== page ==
BIG names from 80s pop have been seen making their way to The Cherry Tree Inn at Stoke Row near Henley, where Carol Decker of T'Pau fame and her partner Richard Coates have transformed an ancient pub into a gastro inn.

It's already been acclaimed Les Routiers Regional Inn of the Year.

Not that Carol has been seen in the kitchen. She's a fish finger kind of cook, apparently, but her flair is more evident in the design of the inn's bedrooms.

Now their business partner Paul Gilchrist, who lives in Little Chalfont, has persuaded them that his own village needs just the same kind of informal yet food-savvy inn.

So with a third partner, Tony Flynn, the three men who have all worked for prestigious London restaurants have bought and transformed The Sugar Loaf Inn on Station Road, Little Chalfont. Paul explains: "I felt the area was crying out for a good food-led pub that sold great beer, had a good selection of wine and provided excellent service."

But don't worry that the makeover means stainless steel and minimalism. Rather, the bar and restaurant are uncluttered and a bit classy in a pubby kind of way, with the lovely old oak panelling polished up, carpets replaced with wooden floor, and unpretentious furnishings. The only thing we didn't like were the 60s-style lampshades. But I guess shades are a personal thing.

No problems with the food though. The menu is original without being whacky. From the lunch specials, which are priced from £6.50 to £8.50, options range from mussels in wine sauce with chips, to sausage and mash or penne pasta with roast squash.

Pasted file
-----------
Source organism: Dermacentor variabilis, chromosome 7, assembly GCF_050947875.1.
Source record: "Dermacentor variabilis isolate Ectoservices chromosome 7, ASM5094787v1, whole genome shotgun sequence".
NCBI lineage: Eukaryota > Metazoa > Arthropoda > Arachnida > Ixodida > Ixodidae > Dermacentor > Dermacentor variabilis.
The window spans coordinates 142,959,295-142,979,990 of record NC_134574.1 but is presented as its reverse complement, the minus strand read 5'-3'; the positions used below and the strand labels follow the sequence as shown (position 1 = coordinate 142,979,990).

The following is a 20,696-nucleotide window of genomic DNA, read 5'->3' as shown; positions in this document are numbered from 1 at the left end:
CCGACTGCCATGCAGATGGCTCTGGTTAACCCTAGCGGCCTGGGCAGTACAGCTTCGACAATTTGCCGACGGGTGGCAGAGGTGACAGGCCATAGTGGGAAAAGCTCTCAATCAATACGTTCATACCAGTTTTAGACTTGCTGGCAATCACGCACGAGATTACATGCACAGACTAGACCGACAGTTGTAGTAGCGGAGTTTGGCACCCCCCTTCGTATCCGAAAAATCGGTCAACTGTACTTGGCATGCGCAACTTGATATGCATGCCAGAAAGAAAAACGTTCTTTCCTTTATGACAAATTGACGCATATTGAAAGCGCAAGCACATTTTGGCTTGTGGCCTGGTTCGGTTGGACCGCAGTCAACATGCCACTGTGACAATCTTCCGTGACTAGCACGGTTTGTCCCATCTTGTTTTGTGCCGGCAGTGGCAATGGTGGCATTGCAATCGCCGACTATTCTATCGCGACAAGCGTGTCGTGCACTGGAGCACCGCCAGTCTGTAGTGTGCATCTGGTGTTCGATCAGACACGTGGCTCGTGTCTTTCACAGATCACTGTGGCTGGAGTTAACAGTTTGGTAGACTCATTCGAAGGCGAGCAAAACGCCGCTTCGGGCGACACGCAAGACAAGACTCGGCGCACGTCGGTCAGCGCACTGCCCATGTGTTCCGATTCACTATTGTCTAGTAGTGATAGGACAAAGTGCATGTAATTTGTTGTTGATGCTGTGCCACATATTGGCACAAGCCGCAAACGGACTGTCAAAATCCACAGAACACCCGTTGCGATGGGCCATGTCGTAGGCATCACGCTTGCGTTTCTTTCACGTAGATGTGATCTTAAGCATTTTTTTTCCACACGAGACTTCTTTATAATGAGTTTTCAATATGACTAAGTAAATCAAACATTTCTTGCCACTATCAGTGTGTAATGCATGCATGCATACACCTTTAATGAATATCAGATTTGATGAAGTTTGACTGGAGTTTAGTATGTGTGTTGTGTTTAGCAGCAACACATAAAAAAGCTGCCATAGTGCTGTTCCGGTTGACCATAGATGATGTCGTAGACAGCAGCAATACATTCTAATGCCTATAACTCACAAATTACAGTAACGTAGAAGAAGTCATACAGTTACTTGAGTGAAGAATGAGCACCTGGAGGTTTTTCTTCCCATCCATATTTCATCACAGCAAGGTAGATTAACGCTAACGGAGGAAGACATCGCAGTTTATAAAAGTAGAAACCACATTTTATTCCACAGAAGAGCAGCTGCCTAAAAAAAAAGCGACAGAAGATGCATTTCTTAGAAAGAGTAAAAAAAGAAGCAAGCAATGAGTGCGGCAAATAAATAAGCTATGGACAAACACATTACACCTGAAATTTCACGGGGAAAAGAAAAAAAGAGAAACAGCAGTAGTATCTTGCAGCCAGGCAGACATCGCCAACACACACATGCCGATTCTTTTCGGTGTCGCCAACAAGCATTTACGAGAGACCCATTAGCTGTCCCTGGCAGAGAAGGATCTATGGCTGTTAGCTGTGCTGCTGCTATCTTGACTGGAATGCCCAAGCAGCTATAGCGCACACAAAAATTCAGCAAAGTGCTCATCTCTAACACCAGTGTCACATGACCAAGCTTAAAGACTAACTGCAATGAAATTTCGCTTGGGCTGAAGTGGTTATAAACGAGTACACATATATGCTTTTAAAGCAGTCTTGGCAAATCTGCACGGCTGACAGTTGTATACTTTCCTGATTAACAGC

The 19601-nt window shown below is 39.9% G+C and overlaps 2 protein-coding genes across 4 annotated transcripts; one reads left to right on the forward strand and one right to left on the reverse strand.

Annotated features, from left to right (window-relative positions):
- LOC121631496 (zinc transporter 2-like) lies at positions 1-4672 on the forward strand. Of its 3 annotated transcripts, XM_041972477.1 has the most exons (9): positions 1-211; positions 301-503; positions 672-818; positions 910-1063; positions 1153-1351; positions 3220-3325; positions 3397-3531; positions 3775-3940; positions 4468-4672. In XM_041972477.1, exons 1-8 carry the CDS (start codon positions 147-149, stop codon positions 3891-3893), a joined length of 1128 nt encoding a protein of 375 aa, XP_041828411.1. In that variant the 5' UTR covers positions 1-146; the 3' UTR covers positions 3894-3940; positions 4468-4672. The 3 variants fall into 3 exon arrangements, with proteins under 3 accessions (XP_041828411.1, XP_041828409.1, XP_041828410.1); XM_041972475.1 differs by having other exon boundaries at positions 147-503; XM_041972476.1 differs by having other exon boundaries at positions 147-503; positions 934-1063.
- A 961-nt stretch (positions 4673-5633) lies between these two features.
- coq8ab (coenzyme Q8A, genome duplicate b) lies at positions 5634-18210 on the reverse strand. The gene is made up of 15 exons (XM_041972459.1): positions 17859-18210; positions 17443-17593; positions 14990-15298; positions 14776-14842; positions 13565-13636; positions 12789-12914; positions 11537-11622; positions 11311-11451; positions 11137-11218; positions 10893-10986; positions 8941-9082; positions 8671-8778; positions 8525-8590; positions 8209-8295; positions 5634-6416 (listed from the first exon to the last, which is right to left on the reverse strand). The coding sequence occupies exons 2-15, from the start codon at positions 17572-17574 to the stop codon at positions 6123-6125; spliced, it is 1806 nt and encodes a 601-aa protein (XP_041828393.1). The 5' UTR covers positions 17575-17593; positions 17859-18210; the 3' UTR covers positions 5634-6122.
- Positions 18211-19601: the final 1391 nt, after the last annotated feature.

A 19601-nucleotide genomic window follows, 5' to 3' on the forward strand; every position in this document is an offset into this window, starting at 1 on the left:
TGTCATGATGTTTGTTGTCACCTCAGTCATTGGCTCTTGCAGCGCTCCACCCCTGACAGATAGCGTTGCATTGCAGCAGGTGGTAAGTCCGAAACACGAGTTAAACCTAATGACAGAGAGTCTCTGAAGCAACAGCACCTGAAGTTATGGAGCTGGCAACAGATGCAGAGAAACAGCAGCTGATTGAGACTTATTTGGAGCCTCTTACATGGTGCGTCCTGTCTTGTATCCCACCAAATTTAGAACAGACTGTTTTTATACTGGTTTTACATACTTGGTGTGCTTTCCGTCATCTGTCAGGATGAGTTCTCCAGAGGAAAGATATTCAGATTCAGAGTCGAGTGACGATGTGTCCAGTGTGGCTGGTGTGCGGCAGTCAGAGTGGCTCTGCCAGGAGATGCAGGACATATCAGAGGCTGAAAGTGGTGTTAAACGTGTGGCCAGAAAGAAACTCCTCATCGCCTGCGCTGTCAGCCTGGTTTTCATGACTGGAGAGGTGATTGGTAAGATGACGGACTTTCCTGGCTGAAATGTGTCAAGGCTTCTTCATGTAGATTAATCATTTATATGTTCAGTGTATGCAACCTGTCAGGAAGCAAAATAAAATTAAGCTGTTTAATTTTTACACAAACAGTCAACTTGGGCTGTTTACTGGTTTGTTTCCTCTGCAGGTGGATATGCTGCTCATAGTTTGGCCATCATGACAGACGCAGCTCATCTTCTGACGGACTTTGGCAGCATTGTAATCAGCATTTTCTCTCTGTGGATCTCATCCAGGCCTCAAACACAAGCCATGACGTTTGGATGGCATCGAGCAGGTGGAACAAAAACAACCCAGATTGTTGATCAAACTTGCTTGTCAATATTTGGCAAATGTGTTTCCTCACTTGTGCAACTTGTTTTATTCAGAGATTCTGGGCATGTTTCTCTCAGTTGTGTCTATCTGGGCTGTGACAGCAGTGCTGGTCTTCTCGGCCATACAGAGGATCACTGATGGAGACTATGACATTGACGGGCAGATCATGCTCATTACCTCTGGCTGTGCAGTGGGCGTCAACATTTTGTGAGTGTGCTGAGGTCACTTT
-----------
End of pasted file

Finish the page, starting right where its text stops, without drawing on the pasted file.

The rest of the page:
The main menu for midday and evening is even more varied.

My choice of grilled asparagus served with roast fig and prosciutto ham (£5.25) was a great starter, light but tasty. This was followed with confit duck leg on roast vegetables (£6.95) from the lunch menu. They do lots of old-fashioned favourites with an original twist, like liver and bacon with mash and a balsamic and caramelised onion jus; or fillet of cod on fresh tagliatelle in a clam, thyme and tomato sauce.

Courgette frites? Sounds fab, and I couldn't resist a side order (£2.25) of these little beauties. A brilliant alternative to chips. I'm told they also do a mean treacle tart with home-made vanilla ice cream.

Local products are used where possible, including braised shank of Chiltern lamb which I'm saving for my next visit.

Kids are well catered for too probably because the owners have young children themselves with fresh meals and a baby changing area.

Attention to detail shows, as in the provision of quality newspapers, good wines and coffees, and up-market toiletries in the washrooms. Ah, the all-important Ladies...